What Are We Worth?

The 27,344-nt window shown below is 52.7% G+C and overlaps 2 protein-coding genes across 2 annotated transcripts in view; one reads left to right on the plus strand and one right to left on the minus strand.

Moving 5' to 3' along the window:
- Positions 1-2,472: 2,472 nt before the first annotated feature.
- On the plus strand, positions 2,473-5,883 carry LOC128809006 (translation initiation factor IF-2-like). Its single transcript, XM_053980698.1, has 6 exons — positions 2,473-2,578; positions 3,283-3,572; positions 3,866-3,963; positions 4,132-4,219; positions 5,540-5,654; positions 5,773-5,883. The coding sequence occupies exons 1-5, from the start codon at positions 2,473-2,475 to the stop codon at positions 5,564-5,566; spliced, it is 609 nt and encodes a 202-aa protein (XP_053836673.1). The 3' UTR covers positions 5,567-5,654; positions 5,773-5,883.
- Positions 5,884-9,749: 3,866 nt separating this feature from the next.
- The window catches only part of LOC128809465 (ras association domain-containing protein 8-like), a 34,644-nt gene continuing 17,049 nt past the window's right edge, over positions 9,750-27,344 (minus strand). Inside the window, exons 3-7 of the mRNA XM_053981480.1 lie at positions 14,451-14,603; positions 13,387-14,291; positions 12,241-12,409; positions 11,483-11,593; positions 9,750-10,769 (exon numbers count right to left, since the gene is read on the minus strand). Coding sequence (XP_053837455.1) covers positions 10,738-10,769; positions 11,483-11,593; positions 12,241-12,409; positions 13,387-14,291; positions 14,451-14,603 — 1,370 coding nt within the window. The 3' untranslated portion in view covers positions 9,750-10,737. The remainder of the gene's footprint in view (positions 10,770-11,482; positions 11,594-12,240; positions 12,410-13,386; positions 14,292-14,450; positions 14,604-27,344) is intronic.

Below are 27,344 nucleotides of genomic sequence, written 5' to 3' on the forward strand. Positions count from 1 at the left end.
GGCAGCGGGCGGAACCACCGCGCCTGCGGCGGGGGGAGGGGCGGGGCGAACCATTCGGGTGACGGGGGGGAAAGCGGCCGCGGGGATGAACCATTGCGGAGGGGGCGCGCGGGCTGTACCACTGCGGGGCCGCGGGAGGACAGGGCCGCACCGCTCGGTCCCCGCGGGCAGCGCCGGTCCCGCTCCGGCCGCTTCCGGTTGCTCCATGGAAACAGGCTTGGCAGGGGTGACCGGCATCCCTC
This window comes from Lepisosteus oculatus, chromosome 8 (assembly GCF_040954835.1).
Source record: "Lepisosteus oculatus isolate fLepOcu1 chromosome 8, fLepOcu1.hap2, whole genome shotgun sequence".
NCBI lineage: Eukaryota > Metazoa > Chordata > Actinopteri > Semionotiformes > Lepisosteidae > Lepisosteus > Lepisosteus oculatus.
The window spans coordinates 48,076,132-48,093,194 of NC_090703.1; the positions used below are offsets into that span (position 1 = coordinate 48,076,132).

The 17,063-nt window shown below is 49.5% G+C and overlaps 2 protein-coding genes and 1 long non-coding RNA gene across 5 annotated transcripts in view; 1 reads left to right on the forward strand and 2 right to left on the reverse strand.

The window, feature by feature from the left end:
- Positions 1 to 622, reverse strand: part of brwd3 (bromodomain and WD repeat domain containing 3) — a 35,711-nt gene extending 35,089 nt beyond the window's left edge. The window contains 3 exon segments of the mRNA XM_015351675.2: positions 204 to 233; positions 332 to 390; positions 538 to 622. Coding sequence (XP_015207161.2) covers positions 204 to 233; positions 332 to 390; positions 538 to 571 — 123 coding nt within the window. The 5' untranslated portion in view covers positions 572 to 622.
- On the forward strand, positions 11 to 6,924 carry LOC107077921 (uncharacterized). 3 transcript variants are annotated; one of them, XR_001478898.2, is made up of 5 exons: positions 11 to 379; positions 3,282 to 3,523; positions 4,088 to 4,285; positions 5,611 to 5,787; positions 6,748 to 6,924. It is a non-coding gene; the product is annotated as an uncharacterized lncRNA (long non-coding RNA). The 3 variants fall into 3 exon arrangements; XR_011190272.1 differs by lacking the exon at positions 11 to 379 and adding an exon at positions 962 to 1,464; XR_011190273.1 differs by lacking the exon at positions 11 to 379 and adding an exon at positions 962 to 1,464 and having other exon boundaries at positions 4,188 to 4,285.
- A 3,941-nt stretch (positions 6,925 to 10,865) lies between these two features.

Marilyn Waring's work, Counting for Nothing, presents the role of women as an invaluable asset whose value needs to be imputed in the gross domestic product of the nation. Waring analyzes and criticizes different ways economists have attempted to measure women's domestic labor (household labor and production), such as measuring opportunity cost, but doesn't ever present her own suggestion for its measurement. That got me brainstorming; how do you place a value on women's domestic labor? We could argue that reproduction, or the act of raising a child is intangible capitol as an asset that cannot be physically measured. Waring also believes that imputing value on reproduction wouldn't be morally correct. However, almost every other part of women's household labor can be physically measured in the economy. First, I thought that measuring value at a per/hour salary rate would be the easiest way to calculate women's domestic product. However, I forgot to take into account the different level of skill it takes for a woman to do various jobs--it really varies from cleaning to cooking to maintenance, all of which correspond to different careers with different salaries in the economy. A little of topic (but isn't that what our Serendip postings are for? :))...this past weeks reading reminded me of a discussion my AP English class had senior year. We wanted to calculate what a human life was worth. First, we thought of life insurance, but then realized that was just people paying to have risk taken away from them. My idea was that we could pool together all the currency in the world, and then divide it by the population, so that each person was technically "worth" the same. My best friend, Sydney, was a little more philosophical and proposed that each person should be worth one unit of their nation's currency, because it represented hope and the first step to building a nation. What do you guys think about this, and Waring's writing? Sorry this is being posted at night, I just came from work!